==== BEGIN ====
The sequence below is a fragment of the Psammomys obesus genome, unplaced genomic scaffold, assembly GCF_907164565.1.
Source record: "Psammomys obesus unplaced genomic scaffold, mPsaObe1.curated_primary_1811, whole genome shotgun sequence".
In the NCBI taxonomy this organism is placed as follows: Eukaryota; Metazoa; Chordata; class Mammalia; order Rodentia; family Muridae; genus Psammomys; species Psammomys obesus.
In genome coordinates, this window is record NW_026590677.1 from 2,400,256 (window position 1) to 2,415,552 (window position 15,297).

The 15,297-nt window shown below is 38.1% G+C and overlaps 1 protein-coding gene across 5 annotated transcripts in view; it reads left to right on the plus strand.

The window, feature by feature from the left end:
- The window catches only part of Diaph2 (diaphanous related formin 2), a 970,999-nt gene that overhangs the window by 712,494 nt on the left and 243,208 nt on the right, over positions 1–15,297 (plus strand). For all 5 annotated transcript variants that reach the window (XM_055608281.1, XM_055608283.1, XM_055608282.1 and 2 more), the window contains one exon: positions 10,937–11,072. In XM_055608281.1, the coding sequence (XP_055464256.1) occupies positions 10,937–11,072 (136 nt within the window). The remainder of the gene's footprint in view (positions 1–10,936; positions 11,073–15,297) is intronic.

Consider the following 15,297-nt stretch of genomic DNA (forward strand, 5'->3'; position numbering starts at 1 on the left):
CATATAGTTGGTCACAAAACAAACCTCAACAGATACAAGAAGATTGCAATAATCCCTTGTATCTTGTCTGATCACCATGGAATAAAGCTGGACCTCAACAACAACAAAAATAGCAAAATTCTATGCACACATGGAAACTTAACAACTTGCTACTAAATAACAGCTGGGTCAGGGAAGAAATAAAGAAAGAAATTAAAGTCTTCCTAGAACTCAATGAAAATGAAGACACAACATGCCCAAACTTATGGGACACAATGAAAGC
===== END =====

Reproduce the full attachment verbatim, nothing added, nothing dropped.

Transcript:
The sequence below is a fragment of the Psammomys obesus genome, unplaced genomic scaffold, assembly GCF_907164565.1.
Source record: "Psammomys obesus unplaced genomic scaffold, mPsaObe1.curated_primary_1811, whole genome shotgun sequence".
In the NCBI taxonomy this organism is placed as follows: Eukaryota; Metazoa; Chordata; class Mammalia; order Rodentia; family Muridae; genus Psammomys; species Psammomys obesus.
In genome coordinates, this window is record NW_026590677.1 from 2,400,256 (window position 1) to 2,415,552 (window position 15,297).

The 15,297-nt window shown below is 38.1% G+C and overlaps 1 protein-coding gene across 5 annotated transcripts in view; it reads left to right on the plus strand.

The window, feature by feature from the left end:
- The window catches only part of Diaph2 (diaphanous related formin 2), a 970,999-nt gene that overhangs the window by 712,494 nt on the left and 243,208 nt on the right, over positions 1–15,297 (plus strand). For all 5 annotated transcript variants that reach the window (XM_055608281.1, XM_055608283.1, XM_055608282.1 and 2 more), the window contains one exon: positions 10,937–11,072. In XM_055608281.1, the coding sequence (XP_055464256.1) occupies positions 10,937–11,072 (136 nt within the window). The remainder of the gene's footprint in view (positions 1–10,936; positions 11,073–15,297) is intronic.

Consider the following 15,297-nt stretch of genomic DNA (forward strand, 5'->3'; position numbering starts at 1 on the left):
CATATAGTTGGTCACAAAACAAACCTCAACAGATACAAGAAGATTGCAATAATCCCTTGTATCTTGTCTGATCACCATGGAATAAAGCTGGACCTCAACAACAACAAAAATAGCAAAATTCTATGCACACATGGAAACTTAACAACTTGCTACTAAATAACAGCTGGGTCAGGGAAGAAATAAAGAAAGAAATTAAAGTCTTCCTAGAACTCAATGAAAATGAAGACACAACATGCCCAAACTTATGGGACACAATGAAAGC